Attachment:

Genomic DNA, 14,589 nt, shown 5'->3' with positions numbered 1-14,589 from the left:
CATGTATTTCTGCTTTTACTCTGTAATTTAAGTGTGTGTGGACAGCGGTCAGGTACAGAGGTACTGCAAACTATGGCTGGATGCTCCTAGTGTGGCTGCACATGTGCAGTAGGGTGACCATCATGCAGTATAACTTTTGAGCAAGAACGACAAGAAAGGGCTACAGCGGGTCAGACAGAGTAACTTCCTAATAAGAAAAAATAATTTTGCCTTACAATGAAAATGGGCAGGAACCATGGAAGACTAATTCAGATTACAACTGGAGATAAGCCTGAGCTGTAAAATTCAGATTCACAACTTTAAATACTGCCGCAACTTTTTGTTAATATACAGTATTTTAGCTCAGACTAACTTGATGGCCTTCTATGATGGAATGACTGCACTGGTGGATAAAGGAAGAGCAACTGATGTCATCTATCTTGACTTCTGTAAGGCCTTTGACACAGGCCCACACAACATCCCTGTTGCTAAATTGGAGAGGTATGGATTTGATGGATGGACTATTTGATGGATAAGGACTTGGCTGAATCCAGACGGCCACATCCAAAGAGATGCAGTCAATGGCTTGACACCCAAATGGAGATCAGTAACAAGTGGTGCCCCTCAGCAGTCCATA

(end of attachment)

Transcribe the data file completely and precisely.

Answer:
Genomic DNA, 14,589 nt, shown 5'->3' with positions numbered 1-14,589 from the left:
CATGTATTTCTGCTTTTACTCTGTAATTTAAGTGTGTGTGGACAGCGGTCAGGTACAGAGGTACTGCAAACTATGGCTGGATGCTCCTAGTGTGGCTGCACATGTGCAGTAGGGTGACCATCATGCAGTATAACTTTTGAGCAAGAACGACAAGAAAGGGCTACAGCGGGTCAGACAGAGTAACTTCCTAATAAGAAAAAATAATTTTGCCTTACAATGAAAATGGGCAGGAACCATGGAAGACTAATTCAGATTACAACTGGAGATAAGCCTGAGCTGTAAAATTCAGATTCACAACTTTAAATACTGCCGCAACTTTTTGTTAATATACAGTATTTTAGCTCAGACTAACTTGATGGCCTTCTATGATGGAATGACTGCACTGGTGGATAAAGGAAGAGCAACTGATGTCATCTATCTTGACTTCTGTAAGGCCTTTGACACAGGCCCACACAACATCCCTGTTGCTAAATTGGAGAGGTATGGATTTGATGGATGGACTATTTGATGGATAAGGACTTGGCTGAATCCAGACGGCCACATCCAAAGAGATGCAGTCAATGGCTTGACACCCAAATGGAGATCAGTAACAAGTGGTGCCCCTCAGCAGTCCATA